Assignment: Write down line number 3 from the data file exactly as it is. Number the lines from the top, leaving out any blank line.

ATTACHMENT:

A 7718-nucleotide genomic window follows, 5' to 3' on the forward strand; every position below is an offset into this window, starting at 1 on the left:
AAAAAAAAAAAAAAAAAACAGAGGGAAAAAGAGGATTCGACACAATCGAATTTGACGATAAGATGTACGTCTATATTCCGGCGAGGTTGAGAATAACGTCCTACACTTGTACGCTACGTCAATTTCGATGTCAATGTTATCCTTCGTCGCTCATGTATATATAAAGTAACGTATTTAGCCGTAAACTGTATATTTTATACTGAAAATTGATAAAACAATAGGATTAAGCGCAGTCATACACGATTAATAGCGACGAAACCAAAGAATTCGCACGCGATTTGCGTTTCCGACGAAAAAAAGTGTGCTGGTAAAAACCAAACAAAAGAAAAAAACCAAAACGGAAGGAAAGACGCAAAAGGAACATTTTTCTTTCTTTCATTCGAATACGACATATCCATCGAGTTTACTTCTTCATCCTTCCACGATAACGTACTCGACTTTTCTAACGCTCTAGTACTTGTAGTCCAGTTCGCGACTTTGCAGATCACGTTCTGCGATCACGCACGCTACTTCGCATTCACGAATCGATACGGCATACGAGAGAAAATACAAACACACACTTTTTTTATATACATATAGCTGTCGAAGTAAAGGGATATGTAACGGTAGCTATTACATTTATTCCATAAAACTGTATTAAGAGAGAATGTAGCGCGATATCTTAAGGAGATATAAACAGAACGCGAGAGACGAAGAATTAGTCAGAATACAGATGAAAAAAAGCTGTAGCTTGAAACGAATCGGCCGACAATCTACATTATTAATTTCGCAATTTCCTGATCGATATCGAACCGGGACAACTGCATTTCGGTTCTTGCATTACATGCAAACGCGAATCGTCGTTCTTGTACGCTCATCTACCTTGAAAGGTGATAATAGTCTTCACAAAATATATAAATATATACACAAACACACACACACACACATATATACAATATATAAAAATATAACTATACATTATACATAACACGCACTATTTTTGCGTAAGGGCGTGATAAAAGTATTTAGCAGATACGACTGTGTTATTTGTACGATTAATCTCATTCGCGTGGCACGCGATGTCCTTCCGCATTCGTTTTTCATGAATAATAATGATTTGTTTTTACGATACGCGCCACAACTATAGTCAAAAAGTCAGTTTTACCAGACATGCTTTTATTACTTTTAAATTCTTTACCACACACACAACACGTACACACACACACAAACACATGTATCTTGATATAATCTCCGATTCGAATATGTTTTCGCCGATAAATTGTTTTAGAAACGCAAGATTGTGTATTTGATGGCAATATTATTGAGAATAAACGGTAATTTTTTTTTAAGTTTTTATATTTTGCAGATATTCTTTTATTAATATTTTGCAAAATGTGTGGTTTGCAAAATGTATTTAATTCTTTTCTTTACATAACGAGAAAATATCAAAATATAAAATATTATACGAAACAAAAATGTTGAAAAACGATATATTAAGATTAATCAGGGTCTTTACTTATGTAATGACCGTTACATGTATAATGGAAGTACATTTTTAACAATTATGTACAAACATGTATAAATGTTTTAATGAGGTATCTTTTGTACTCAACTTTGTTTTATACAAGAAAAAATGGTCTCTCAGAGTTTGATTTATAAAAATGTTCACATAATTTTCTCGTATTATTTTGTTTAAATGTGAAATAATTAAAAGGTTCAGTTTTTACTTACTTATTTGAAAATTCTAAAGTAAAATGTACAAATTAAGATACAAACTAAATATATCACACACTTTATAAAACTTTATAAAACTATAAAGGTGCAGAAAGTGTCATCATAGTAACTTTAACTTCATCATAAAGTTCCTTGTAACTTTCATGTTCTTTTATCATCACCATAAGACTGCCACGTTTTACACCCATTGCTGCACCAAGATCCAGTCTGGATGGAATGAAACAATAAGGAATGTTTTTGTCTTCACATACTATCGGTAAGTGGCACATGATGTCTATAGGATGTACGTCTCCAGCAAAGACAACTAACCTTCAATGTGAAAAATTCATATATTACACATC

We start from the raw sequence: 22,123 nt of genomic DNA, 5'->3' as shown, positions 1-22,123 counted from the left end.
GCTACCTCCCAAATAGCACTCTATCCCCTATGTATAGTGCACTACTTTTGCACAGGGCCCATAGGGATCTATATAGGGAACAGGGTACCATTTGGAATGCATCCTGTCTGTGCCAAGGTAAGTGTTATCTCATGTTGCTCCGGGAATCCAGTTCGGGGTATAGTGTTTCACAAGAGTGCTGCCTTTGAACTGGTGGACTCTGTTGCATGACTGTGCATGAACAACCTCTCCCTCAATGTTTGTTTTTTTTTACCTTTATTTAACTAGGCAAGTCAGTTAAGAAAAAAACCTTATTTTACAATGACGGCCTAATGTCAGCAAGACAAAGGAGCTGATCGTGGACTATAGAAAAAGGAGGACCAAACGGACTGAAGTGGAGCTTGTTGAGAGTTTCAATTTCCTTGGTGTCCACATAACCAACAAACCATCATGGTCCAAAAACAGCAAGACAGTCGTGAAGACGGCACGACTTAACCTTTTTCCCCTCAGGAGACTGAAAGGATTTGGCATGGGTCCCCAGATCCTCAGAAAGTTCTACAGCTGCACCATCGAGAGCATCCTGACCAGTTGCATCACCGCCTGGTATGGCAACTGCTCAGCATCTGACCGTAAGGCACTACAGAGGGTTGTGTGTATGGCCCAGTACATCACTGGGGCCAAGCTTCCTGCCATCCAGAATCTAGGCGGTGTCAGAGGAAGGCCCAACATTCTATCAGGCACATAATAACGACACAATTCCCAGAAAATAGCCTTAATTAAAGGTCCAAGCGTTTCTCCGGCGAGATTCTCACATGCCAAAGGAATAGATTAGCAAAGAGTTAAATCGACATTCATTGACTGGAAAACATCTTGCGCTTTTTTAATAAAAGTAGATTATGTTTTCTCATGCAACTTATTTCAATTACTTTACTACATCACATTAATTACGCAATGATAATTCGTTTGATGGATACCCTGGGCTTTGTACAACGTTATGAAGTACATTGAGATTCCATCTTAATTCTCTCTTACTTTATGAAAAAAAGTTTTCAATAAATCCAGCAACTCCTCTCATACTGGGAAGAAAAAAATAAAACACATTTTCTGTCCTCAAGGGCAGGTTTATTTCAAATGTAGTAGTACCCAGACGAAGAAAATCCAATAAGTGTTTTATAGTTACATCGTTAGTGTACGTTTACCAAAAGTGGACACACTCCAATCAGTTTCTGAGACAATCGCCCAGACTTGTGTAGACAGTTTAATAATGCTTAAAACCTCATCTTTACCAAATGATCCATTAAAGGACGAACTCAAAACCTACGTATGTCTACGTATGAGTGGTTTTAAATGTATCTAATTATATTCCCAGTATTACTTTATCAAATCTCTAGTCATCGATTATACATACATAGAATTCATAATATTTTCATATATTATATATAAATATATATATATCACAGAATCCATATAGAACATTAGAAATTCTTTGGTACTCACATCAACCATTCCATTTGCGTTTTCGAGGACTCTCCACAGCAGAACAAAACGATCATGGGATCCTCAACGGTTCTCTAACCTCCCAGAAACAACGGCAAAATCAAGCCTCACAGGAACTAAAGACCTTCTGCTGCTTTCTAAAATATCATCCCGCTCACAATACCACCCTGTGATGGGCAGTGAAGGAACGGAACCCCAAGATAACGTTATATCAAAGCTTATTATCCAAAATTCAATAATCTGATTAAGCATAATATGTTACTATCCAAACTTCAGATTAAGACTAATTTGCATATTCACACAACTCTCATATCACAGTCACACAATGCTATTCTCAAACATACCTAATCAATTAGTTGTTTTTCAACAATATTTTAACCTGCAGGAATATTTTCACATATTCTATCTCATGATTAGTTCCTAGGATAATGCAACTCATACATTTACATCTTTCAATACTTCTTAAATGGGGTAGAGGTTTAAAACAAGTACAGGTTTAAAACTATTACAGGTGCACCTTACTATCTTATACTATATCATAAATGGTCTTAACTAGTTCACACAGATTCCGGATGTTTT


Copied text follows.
We start from the raw sequence: 22,123 nt of genomic DNA, 5'->3' as shown, positions 1-22,123 counted from the left end.